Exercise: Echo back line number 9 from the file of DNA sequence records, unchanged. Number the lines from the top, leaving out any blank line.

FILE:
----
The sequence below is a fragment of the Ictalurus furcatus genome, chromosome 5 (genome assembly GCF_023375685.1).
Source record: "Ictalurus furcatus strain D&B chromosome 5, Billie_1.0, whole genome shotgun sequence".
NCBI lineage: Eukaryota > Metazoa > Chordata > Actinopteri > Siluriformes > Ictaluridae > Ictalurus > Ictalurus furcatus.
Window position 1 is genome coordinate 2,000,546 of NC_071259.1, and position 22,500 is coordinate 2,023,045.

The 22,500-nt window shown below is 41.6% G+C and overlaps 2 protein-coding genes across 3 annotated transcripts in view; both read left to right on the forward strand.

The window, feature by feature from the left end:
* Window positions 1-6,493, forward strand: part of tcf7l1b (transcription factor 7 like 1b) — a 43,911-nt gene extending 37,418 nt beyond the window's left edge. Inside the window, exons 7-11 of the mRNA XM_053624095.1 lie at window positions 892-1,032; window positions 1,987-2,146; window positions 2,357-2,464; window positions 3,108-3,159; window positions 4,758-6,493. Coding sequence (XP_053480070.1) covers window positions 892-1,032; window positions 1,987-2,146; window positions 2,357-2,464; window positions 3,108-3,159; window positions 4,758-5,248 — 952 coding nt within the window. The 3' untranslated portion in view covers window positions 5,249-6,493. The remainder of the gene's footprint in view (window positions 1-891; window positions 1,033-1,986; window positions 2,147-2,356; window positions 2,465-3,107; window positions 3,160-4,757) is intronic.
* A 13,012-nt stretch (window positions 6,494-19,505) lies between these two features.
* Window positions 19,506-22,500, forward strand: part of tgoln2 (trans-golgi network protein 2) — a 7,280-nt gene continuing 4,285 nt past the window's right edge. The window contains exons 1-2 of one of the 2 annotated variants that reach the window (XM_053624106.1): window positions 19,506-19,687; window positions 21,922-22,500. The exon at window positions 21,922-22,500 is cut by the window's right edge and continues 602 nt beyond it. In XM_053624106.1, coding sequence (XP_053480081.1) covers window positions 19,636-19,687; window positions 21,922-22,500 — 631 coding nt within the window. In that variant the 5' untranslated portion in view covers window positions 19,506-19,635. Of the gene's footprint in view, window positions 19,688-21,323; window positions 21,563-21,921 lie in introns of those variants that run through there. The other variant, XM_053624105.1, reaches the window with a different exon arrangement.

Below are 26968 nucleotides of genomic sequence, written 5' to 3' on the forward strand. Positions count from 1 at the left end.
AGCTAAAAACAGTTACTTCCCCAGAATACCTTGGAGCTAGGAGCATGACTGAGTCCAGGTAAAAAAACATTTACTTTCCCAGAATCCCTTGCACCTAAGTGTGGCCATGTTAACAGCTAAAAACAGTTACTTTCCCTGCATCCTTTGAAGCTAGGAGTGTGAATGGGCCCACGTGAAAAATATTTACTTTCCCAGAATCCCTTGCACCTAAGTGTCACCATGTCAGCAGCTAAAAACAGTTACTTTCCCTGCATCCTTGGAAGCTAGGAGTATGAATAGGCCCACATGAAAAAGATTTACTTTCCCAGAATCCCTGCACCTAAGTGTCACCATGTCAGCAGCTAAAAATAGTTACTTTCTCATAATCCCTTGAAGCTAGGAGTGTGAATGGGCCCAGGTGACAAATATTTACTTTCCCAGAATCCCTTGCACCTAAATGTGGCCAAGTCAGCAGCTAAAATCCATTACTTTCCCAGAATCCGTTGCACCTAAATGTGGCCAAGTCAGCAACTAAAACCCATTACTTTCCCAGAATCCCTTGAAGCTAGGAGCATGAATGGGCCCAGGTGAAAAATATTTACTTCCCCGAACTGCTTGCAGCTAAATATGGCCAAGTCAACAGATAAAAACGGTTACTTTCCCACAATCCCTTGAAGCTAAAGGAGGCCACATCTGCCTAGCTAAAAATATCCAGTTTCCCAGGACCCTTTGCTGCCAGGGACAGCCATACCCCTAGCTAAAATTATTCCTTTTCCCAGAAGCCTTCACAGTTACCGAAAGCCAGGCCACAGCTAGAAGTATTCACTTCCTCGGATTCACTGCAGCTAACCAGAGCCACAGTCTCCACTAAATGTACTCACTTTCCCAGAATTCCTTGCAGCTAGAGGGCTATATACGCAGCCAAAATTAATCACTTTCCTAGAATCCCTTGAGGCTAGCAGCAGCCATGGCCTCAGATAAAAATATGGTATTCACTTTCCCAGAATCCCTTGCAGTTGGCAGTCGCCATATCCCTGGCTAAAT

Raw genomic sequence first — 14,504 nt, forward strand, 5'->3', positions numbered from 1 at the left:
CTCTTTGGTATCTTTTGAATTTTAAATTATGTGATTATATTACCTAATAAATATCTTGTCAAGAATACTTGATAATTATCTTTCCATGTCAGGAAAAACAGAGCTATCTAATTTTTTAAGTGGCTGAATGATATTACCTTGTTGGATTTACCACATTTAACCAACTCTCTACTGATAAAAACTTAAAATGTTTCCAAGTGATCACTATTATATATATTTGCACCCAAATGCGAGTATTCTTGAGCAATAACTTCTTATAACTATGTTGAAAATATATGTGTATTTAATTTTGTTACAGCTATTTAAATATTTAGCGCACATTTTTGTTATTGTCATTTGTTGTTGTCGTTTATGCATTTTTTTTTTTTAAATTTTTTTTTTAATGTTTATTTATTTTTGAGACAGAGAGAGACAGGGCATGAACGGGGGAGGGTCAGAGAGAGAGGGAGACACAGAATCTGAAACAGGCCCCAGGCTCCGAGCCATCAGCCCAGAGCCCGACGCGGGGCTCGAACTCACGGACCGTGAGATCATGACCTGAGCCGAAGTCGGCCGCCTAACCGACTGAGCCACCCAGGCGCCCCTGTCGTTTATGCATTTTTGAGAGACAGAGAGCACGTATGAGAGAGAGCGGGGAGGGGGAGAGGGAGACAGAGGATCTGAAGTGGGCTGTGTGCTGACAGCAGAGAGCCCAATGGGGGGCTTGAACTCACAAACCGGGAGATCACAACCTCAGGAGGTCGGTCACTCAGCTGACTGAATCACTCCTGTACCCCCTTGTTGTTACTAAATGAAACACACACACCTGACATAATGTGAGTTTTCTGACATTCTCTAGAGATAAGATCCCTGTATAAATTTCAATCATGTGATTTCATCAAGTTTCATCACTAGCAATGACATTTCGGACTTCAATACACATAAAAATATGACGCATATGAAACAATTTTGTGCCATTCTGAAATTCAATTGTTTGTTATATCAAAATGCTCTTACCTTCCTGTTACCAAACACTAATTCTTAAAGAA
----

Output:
* Window positions 19,506-22,500, forward strand: part of tgoln2 (trans-golgi network protein 2) — a 7,280-nt gene continuing 4,285 nt past the window's right edge. The window contains exons 1-2 of one of the 2 annotated variants that reach the window (XM_053624106.1): window positions 19,506-19,687; window positions 21,922-22,500. The exon at window positions 21,922-22,500 is cut by the window's right edge and continues 602 nt beyond it. In XM_053624106.1, coding sequence (XP_053480081.1) covers window positions 19,636-19,687; window positions 21,922-22,500 — 631 coding nt within the window. In that variant the 5' untranslated portion in view covers window positions 19,506-19,635. Of the gene's footprint in view, window positions 19,688-21,323; window positions 21,563-21,921 lie in introns of those variants that run through there. The other variant, XM_053624105.1, reaches the window with a different exon arrangement.